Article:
Several of The Force Awakens keys themes are thankfully retained for The Last Jedi, notably the enchanting composition for the no longer solitary Rey, the intimidating darkness for Kylo Ren, and the superb and never-fails-to-be-rousing March of the Resistance, yet Episode VIII, to its great credit, also has much new material to recommend it: debut character Rose Tico gets a plucky, innocent and upbeat theme, whilst the almost devastated and in-fighting Resistance gets a bold new re-shaped beginning with The Rebellion is Reborn. Other key highlights include the always scene-setting, evocative and beloved Main Title theme leading us into the highly-charged Escape (where the March of the Resistance theme is effectively shot down with tragedy in the wake of their brutal battle against a newly arrived First Order fleet), the quirky and fun piece for the gambling world of Canto Bight (with its steel band echoes to the original Cantina Band music of 1977), and the emotional and soaring use of brass for the young audience-friendly liberation scene involving The Fathiers. Finally, a special mention of A New Alliance, and its dizzying blitzkrieg of action incidental music for one of the most intense and colourful lightsaber battles ever seen on screen.

Can the once 'New Hope' help Rey?

Not forgetting our vital Legacy heroes return with Luke Skywalker and Leia Organa, Williams brings their themes back to new glory and appreciation in ways that more than effectively play on our emotional heart strings. Luke's once theme of innocence and heroism with the Force, and his former life/destiny as a hero, is given further character shading extensions by Williams that reflect Luke's now haunted nature and the astonishing isolationist powers he commands from a self-exiled and meagre existence on Ahch-To (incredible abilities most notably prescient via the score's eighteenth track, which we won't name for spoilers). Meanwhile, the beautiful and passionate theme for Princess Leia has never been more resonant and poignant with the loss of Carrie Fisher, brilliantly highlighted in The Supremacy and Old Friends. When their theme of bother and sister, Luke and Leia, from Return of the Jedi emerges with The Spark, this reviewer never fails to get a lump in his throat and well-up tears. Another Jedi favourite's emergence from the Force, giving Luke continued spiky advice, also proves nostalgic and welcome within The Scared Jedi Texts, whilst further joy comes with the return of the TIE fighter battle music from the original 1977 film, never failing to exhilarate nor be so well placed during a section of the The Battle of Crait.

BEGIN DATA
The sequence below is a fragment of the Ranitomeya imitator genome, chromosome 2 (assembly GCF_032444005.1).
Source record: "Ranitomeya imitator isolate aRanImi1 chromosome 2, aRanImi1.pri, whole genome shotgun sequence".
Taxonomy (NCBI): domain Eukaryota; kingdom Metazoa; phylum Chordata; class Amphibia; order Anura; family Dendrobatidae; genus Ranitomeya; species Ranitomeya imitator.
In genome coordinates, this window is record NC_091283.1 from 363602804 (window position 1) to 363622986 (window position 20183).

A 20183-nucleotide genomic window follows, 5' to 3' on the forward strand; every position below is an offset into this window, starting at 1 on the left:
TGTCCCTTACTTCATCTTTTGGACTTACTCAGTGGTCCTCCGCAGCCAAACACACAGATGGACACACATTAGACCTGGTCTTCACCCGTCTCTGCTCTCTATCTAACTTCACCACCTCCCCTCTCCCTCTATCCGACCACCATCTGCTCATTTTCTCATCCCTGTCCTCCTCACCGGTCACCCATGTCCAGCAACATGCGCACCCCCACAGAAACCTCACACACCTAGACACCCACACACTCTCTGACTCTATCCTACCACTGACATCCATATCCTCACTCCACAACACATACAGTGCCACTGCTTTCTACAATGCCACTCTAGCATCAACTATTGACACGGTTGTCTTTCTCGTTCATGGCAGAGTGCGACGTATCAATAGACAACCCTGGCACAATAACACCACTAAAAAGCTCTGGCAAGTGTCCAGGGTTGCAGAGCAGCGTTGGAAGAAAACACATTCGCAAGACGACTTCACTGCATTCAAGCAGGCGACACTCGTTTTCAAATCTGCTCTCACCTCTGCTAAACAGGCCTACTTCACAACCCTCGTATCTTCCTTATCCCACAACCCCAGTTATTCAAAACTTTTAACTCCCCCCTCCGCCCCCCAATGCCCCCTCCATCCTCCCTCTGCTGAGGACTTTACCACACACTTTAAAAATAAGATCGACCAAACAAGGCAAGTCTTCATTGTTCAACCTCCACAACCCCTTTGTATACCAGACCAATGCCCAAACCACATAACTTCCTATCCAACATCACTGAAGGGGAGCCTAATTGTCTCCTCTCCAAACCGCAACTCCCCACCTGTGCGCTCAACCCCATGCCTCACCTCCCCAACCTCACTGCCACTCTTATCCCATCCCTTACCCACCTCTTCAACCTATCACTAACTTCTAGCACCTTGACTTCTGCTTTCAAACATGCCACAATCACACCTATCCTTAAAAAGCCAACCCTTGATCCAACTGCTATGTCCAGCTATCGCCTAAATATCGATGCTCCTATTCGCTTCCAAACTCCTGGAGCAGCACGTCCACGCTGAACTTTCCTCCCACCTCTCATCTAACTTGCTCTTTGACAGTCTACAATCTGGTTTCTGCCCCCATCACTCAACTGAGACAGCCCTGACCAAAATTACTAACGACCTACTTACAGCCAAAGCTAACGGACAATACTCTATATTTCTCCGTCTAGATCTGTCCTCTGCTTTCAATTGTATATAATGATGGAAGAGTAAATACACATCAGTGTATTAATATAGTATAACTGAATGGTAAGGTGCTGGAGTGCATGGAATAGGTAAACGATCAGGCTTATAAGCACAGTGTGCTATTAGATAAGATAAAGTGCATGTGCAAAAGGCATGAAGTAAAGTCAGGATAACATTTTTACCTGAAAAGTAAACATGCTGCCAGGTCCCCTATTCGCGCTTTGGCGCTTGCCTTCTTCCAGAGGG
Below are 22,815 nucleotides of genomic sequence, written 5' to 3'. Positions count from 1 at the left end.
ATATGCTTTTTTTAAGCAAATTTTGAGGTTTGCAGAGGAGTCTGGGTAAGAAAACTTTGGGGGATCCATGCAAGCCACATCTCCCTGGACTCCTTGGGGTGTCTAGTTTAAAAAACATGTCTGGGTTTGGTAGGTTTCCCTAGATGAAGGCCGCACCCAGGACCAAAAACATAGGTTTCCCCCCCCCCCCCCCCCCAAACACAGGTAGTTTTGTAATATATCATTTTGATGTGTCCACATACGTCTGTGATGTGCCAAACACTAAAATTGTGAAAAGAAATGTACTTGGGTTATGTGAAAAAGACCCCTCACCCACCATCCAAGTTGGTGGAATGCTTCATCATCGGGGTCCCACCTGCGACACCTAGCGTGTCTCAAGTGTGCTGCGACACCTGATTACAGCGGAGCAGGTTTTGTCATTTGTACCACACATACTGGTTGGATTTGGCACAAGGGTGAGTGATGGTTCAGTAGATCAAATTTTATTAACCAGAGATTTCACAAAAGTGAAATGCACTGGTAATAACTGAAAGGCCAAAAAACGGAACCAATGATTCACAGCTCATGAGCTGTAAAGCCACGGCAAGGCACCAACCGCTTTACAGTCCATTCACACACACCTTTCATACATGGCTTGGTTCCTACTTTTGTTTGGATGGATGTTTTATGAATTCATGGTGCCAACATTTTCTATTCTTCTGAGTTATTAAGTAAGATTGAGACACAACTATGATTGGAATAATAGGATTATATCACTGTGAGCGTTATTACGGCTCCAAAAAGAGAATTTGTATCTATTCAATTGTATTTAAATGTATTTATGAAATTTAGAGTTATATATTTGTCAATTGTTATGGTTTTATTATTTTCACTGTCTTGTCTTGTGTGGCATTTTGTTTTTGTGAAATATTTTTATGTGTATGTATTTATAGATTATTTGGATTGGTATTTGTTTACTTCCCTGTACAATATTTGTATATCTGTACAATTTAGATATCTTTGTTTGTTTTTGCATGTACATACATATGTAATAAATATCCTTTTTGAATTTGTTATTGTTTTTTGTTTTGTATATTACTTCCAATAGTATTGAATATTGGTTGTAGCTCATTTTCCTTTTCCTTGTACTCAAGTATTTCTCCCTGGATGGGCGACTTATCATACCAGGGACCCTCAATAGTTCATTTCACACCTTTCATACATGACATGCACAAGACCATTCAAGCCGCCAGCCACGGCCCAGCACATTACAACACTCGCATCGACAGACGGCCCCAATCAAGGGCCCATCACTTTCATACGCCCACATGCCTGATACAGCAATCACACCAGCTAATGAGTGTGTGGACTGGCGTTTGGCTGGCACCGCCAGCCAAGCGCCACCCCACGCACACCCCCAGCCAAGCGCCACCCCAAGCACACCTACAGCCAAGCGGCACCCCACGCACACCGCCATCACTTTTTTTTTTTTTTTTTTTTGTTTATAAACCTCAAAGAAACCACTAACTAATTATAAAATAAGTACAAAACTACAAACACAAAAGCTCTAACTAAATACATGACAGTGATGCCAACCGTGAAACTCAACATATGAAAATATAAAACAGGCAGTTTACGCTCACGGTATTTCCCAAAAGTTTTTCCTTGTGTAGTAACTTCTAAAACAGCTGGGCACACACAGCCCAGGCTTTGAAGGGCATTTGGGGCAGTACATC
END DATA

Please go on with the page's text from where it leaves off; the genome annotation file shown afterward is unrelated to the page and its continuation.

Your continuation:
Daisy Ridley with John Williams at one of the film's scoring sessions in the US.

An admirable continuance of the past and present, The Last Jedi is another triumphant score from Williams for that galaxy far, far, away. As if there were ever any doubt that the Master wouldn't deliver here! Though it will of course be interesting to see what will happen next with the musical destiny of the characters - now starting anew from within a cramped Falcon, ready to reignite the flames of rebellion - once the composer is reunited with his good friend J.J. Abrams for the Episode IX wrap-up of 2019.


Get the soundtrack here: